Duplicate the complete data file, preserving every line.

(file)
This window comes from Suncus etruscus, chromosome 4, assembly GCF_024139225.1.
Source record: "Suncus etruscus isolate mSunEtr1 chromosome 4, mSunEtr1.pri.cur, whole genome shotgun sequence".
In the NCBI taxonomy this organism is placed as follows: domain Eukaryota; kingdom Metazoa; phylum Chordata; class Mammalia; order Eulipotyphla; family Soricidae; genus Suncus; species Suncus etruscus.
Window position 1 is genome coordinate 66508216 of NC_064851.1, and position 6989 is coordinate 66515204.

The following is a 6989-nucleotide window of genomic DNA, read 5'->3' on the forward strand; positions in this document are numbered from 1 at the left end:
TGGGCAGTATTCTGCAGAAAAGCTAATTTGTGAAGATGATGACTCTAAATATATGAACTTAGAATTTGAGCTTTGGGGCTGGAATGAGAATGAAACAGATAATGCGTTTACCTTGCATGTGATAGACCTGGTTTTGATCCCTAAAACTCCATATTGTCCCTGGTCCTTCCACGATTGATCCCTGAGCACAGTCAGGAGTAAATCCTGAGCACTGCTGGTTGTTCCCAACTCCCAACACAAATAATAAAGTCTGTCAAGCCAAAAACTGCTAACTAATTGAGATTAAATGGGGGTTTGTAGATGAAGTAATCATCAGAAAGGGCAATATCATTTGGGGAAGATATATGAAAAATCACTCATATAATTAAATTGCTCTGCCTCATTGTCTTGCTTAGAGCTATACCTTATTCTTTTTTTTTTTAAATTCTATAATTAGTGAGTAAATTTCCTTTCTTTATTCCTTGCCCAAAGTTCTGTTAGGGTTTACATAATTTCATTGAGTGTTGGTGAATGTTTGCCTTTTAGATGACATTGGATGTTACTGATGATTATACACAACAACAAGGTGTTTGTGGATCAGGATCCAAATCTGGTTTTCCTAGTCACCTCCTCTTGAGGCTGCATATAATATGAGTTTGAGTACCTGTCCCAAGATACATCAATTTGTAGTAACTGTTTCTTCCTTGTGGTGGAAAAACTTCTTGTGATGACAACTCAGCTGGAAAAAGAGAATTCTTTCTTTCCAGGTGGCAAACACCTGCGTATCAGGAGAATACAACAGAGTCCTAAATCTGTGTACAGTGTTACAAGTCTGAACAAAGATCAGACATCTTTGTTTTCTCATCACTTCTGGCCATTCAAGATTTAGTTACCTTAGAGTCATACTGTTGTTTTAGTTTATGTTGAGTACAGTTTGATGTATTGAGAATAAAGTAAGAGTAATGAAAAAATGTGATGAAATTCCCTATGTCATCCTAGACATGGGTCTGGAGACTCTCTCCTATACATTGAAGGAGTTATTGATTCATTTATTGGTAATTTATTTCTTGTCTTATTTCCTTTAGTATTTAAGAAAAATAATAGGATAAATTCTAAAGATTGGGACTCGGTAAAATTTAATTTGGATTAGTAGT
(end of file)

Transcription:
This window comes from Suncus etruscus, chromosome 4, assembly GCF_024139225.1.
Source record: "Suncus etruscus isolate mSunEtr1 chromosome 4, mSunEtr1.pri.cur, whole genome shotgun sequence".
In the NCBI taxonomy this organism is placed as follows: domain Eukaryota; kingdom Metazoa; phylum Chordata; class Mammalia; order Eulipotyphla; family Soricidae; genus Suncus; species Suncus etruscus.
Window position 1 is genome coordinate 66508216 of NC_064851.1, and position 6989 is coordinate 66515204.

The following is a 6989-nucleotide window of genomic DNA, read 5'->3' on the forward strand; positions in this document are numbered from 1 at the left end:
TGGGCAGTATTCTGCAGAAAAGCTAATTTGTGAAGATGATGACTCTAAATATATGAACTTAGAATTTGAGCTTTGGGGCTGGAATGAGAATGAAACAGATAATGCGTTTACCTTGCATGTGATAGACCTGGTTTTGATCCCTAAAACTCCATATTGTCCCTGGTCCTTCCACGATTGATCCCTGAGCACAGTCAGGAGTAAATCCTGAGCACTGCTGGTTGTTCCCAACTCCCAACACAAATAATAAAGTCTGTCAAGCCAAAAACTGCTAACTAATTGAGATTAAATGGGGGTTTGTAGATGAAGTAATCATCAGAAAGGGCAATATCATTTGGGGAAGATATATGAAAAATCACTCATATAATTAAATTGCTCTGCCTCATTGTCTTGCTTAGAGCTATACCTTATTCTTTTTTTTTTTAAATTCTATAATTAGTGAGTAAATTTCCTTTCTTTATTCCTTGCCCAAAGTTCTGTTAGGGTTTACATAATTTCATTGAGTGTTGGTGAATGTTTGCCTTTTAGATGACATTGGATGTTACTGATGATTATACACAACAACAAGGTGTTTGTGGATCAGGATCCAAATCTGGTTTTCCTAGTCACCTCCTCTTGAGGCTGCATATAATATGAGTTTGAGTACCTGTCCCAAGATACATCAATTTGTAGTAACTGTTTCTTCCTTGTGGTGGAAAAACTTCTTGTGATGACAACTCAGCTGGAAAAAGAGAATTCTTTCTTTCCAGGTGGCAAACACCTGCGTATCAGGAGAATACAACAGAGTCCTAAATCTGTGTACAGTGTTACAAGTCTGAACAAAGATCAGACATCTTTGTTTTCTCATCACTTCTGGCCATTCAAGATTTAGTTACCTTAGAGTCATACTGTTGTTTTAGTTTATGTTGAGTACAGTTTGATGTATTGAGAATAAAGTAAGAGTAATGAAAAAATGTGATGAAATTCCCTATGTCATCCTAGACATGGGTCTGGAGACTCTCTCCTATACATTGAAGGAGTTATTGATTCATTTATTGGTAATTTATTTCTTGTCTTATTTCCTTTAGTATTTAAGAAAAATAATAGGATAAATTCTAAAGATTGGGACTCGGTAAAATTTAATTTGGATTAGTAGT